Sunday, January 17, 2016
A Farewell To Anchor Christmas Ale
Christmas of 2015 breaks a streak for me that dates all the way back to 2009 or so- but after some reflection, I think it's time to retire it. Yes, I'm saying farewell to Anchor Christmas Ale- at least the part where I age and hoard bottles over the course of several years so I can compare and contrast tastes every Christmas. But it might be time to bid a fond farewell to Anchor Christmas Ale altogether too... I just don't know.
You see, what started me on this little journey was finding out (from The Quiet Man, probably.) That Anchor switches up the recipe for its Christmas Ale every year and that people age bottles of if so they can go back and compare and contrast them every year. Now at the time (and yeah, I still am) I like Anchor's stuff. It's good, solid, hearty- probably a little higher in ABV than the average beer, so I dug it and figured why not. So, over the course of the next several Christmas's I grabbed sixers, I chilled them, drank them and saved a bottle for the next year so I could compare and contrast.
The problem became apparent though: the recipe doesn't really change all that much over time. Schell's Annual Snowstorm offering changed styles from year to year- while Anchor seems to be more intent on making subtle, incremental changes to their recipe. Some years, Anchor would taste more like a deep, mainstream winter beer and other years it would be more botanical- even piney, as if they had distilled a Christmas tree down to a beer and put it in the bottle. But was there a lot to compare and contrast? Maybe. I'm not really a hardcore beer guy- I'll drink it, but whiskey is more my speed and after six years, while I'll probably still grab a sixer if I can find it or if the mood strikes me, but I'll drink them all, not save them. Ageing this beer just takes up too much room in my fridge and the comparing and contrasting is getting far too subtle for my liking.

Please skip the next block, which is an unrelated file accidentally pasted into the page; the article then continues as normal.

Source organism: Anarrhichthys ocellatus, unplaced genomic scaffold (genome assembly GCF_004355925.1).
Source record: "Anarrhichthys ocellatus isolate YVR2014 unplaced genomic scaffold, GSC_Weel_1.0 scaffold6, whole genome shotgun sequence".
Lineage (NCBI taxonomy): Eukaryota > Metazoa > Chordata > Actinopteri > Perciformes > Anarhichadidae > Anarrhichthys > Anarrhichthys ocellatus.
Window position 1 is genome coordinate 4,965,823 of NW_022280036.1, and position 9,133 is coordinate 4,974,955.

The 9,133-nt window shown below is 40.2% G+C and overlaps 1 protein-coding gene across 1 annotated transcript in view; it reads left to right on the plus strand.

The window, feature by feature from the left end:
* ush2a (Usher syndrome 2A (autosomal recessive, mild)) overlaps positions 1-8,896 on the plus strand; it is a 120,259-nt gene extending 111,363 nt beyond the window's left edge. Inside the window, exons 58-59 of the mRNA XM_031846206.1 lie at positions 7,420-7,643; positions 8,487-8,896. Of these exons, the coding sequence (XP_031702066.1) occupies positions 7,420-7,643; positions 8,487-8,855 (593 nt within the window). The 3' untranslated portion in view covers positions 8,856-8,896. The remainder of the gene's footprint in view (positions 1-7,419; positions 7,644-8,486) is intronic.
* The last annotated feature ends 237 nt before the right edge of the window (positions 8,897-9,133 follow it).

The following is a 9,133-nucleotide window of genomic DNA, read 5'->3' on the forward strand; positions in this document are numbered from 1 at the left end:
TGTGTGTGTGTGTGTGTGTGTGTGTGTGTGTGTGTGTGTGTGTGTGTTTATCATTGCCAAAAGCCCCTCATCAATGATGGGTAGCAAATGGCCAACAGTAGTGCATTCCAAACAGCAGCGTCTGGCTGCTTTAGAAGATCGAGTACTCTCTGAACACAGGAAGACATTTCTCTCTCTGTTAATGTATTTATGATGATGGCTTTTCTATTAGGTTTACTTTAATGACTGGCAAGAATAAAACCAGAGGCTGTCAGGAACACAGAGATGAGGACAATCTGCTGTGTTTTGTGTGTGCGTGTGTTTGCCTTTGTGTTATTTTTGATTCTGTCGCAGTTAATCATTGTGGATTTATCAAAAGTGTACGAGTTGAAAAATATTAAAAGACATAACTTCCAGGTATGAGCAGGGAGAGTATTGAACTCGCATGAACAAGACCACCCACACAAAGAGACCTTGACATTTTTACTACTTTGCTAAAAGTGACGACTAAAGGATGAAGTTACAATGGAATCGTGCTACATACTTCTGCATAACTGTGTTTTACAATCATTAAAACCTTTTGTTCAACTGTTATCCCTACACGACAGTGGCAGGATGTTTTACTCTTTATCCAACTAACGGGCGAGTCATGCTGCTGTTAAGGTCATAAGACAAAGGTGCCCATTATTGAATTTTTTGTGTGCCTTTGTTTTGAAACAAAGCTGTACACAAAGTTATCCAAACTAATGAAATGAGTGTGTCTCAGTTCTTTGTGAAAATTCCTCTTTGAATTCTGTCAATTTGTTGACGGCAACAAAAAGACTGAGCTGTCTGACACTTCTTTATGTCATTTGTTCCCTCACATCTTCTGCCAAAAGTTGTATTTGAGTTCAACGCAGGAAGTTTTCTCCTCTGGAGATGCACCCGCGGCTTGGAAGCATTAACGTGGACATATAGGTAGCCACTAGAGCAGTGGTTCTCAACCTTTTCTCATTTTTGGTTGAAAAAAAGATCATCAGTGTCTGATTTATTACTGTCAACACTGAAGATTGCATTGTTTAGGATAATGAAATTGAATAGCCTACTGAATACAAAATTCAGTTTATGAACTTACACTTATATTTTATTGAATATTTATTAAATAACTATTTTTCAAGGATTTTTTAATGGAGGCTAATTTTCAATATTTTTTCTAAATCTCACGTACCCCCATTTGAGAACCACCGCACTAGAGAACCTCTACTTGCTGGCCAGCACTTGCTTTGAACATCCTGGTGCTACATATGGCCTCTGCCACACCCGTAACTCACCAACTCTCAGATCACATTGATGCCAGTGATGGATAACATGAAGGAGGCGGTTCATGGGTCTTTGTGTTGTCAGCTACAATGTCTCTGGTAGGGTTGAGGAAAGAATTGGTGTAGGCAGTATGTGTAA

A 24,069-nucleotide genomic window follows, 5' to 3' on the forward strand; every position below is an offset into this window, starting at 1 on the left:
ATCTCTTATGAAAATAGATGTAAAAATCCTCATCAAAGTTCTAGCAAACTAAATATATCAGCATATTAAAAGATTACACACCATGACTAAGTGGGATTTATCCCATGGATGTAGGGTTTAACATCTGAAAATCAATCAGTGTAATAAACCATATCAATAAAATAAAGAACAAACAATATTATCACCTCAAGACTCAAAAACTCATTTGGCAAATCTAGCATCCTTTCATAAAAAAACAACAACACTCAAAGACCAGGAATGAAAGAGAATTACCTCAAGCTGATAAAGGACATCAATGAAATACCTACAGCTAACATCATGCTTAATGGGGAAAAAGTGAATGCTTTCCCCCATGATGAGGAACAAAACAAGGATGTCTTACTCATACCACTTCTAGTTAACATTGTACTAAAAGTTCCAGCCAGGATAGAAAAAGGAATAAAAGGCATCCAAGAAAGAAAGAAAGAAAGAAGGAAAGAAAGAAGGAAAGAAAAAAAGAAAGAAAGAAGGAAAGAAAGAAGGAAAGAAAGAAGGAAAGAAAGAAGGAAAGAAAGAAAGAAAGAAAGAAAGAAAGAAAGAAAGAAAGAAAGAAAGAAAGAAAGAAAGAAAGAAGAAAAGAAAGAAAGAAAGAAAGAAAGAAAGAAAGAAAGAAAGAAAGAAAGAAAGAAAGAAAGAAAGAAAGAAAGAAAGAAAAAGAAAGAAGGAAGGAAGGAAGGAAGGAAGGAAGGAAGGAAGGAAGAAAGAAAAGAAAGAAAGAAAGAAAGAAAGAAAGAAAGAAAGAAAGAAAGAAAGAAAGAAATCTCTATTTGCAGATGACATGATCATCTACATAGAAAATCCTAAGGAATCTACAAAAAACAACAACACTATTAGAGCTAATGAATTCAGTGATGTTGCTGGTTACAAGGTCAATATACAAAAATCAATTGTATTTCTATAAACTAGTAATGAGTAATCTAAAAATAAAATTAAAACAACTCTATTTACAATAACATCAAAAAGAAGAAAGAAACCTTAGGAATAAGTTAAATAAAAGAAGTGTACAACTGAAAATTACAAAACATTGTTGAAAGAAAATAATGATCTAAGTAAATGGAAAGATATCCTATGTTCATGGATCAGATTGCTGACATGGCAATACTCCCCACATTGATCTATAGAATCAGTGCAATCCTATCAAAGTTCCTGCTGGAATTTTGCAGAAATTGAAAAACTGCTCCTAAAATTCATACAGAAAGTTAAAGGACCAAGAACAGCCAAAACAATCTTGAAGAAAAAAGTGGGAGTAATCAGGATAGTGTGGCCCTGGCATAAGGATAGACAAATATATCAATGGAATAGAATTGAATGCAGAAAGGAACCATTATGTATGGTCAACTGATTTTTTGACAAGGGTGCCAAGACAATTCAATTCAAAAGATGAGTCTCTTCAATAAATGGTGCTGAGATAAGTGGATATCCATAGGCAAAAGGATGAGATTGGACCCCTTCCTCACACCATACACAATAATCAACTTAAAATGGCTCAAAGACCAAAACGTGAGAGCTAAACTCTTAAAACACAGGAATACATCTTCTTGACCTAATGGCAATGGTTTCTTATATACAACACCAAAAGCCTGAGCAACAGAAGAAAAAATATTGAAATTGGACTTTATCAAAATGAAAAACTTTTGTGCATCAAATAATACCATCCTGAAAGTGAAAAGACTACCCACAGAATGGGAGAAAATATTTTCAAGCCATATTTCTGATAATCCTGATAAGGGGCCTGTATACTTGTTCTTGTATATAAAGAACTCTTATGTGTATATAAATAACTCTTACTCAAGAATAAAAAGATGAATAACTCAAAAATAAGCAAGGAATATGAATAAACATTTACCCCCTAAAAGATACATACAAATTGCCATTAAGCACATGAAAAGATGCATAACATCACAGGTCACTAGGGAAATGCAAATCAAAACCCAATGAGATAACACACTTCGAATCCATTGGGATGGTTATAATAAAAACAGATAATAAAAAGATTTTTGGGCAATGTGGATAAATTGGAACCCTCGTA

I tried to sit down and analyze a bottle of the 2014 and the best I could come up with was that it tasted vaguely of root beer or possibly Jaegermeister. There were definite botanical notes that weren't unpleasant but didn't exactly make my socks roll up and down either. I will give it some credit though: even two years later, there was still a distinctly festive feel to it- like you could imagine drinking this on a snowy winter night with hot buttered rum or mulled cider or some crap like that.
I sort of stopped trying on the rest of the bottles though. I think I randomly drank the 2nd 14er the next night and wrapped up the 3rd with an episode of Making A Murderer. I closed things out with the sole survivor of 2013 just last night, but then Little Dude start getting fussy, so I wisely decided to prep him for bed and shut things down for the night.
So, Adieu to Anchor Christmas Ale. Guess I'll have to find a new Christmas Tradition for next year...